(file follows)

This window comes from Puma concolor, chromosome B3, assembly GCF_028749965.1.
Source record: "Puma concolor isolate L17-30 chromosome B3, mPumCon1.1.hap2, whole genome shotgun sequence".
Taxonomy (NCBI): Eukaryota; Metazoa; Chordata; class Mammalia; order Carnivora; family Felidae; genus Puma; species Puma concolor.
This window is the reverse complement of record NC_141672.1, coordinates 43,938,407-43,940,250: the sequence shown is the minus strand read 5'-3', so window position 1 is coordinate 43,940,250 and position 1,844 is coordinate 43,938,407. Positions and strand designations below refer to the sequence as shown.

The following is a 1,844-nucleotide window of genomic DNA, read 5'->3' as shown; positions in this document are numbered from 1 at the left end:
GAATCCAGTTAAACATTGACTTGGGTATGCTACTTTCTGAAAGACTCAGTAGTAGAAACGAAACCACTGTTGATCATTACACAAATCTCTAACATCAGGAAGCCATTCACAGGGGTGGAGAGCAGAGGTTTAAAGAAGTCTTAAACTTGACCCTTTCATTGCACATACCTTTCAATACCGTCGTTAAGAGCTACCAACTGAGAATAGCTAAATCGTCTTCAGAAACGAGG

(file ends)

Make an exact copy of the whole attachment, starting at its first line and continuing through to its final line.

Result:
This window comes from Puma concolor, chromosome B3, assembly GCF_028749965.1.
Source record: "Puma concolor isolate L17-30 chromosome B3, mPumCon1.1.hap2, whole genome shotgun sequence".
Taxonomy (NCBI): Eukaryota; Metazoa; Chordata; class Mammalia; order Carnivora; family Felidae; genus Puma; species Puma concolor.
This window is the reverse complement of record NC_141672.1, coordinates 43,938,407-43,940,250: the sequence shown is the minus strand read 5'-3', so window position 1 is coordinate 43,940,250 and position 1,844 is coordinate 43,938,407. Positions and strand designations below refer to the sequence as shown.

The following is a 1,844-nucleotide window of genomic DNA, read 5'->3' as shown; positions in this document are numbered from 1 at the left end:
GAATCCAGTTAAACATTGACTTGGGTATGCTACTTTCTGAAAGACTCAGTAGTAGAAACGAAACCACTGTTGATCATTACACAAATCTCTAACATCAGGAAGCCATTCACAGGGGTGGAGAGCAGAGGTTTAAAGAAGTCTTAAACTTGACCCTTTCATTGCACATACCTTTCAATACCGTCGTTAAGAGCTACCAACTGAGAATAGCTAAATCGTCTTCAGAAACGAGG